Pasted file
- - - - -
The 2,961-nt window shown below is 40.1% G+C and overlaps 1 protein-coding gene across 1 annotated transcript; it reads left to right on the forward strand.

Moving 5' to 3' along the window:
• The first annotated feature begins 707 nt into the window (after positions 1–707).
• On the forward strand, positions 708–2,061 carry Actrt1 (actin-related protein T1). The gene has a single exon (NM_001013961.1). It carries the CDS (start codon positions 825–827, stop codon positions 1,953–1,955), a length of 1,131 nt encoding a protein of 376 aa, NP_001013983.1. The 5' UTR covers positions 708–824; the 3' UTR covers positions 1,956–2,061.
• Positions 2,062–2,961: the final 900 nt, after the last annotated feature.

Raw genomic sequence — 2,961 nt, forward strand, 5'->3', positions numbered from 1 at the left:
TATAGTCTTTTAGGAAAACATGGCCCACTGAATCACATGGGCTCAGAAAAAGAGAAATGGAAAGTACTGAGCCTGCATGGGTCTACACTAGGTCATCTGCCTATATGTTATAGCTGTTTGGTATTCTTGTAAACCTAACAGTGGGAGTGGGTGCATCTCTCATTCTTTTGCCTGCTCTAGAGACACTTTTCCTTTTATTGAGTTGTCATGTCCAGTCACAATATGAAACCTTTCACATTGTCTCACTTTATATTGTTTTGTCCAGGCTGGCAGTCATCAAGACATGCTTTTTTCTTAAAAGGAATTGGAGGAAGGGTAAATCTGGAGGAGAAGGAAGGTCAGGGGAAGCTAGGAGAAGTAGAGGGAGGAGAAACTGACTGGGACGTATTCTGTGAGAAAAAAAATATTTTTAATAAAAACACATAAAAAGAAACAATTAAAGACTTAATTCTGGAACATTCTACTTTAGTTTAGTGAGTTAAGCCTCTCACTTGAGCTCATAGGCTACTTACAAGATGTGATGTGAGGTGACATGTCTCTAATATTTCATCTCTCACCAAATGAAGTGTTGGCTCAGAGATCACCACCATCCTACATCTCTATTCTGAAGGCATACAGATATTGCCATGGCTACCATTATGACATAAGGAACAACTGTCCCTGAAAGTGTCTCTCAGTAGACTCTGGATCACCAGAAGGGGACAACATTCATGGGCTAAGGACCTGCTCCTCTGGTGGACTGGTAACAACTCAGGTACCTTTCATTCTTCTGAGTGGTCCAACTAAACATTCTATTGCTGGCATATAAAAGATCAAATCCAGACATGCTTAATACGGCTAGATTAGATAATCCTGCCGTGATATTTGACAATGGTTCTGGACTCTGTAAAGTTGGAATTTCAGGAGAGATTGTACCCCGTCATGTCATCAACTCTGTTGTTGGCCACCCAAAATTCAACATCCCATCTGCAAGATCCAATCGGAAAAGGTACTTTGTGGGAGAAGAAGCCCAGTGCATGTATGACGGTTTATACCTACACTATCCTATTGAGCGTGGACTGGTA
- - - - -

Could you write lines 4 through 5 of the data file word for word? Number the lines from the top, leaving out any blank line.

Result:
• On the forward strand, positions 708–2,061 carry Actrt1 (actin-related protein T1). The gene has a single exon (NM_001013961.1). It carries the CDS (start codon positions 825–827, stop codon positions 1,953–1,955), a length of 1,131 nt encoding a protein of 376 aa, NP_001013983.1. The 5' UTR covers positions 708–824; the 3' UTR covers positions 1,956–2,061.
• Positions 2,062–2,961: the final 900 nt, after the last annotated feature.